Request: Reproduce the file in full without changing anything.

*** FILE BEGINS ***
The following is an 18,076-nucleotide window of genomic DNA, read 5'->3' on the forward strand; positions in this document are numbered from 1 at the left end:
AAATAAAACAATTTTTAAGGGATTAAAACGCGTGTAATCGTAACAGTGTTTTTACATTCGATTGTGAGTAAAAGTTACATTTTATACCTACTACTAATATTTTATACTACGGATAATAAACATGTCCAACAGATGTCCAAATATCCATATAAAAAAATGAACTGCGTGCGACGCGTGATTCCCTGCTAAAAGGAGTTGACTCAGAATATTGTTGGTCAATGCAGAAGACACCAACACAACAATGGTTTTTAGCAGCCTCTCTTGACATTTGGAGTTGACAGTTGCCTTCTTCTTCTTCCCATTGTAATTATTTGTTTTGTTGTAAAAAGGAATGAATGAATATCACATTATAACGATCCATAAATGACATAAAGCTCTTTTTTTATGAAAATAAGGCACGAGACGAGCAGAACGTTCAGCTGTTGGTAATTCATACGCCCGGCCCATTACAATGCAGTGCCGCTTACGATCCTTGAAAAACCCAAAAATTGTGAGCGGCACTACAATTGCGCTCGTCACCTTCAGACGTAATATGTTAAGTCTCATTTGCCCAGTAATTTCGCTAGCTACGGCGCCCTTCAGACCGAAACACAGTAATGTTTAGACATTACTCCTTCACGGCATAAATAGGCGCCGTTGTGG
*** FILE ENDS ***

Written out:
The following is an 18,076-nucleotide window of genomic DNA, read 5'->3' on the forward strand; positions in this document are numbered from 1 at the left end:
AAATAAAACAATTTTTAAGGGATTAAAACGCGTGTAATCGTAACAGTGTTTTTACATTCGATTGTGAGTAAAAGTTACATTTTATACCTACTACTAATATTTTATACTACGGATAATAAACATGTCCAACAGATGTCCAAATATCCATATAAAAAAATGAACTGCGTGCGACGCGTGATTCCCTGCTAAAAGGAGTTGACTCAGAATATTGTTGGTCAATGCAGAAGACACCAACACAACAATGGTTTTTAGCAGCCTCTCTTGACATTTGGAGTTGACAGTTGCCTTCTTCTTCTTCCCATTGTAATTATTTGTTTTGTTGTAAAAAGGAATGAATGAATATCACATTATAACGATCCATAAATGACATAAAGCTCTTTTTTTATGAAAATAAGGCACGAGACGAGCAGAACGTTCAGCTGTTGGTAATTCATACGCCCGGCCCATTACAATGCAGTGCCGCTTACGATCCTTGAAAAACCCAAAAATTGTGAGCGGCACTACAATTGCGCTCGTCACCTTCAGACGTAATATGTTAAGTCTCATTTGCCCAGTAATTTCGCTAGCTACGGCGCCCTTCAGACCGAAACACAGTAATGTTTAGACATTACTCCTTCACGGCATAAATAGGCGCCGTTGTGG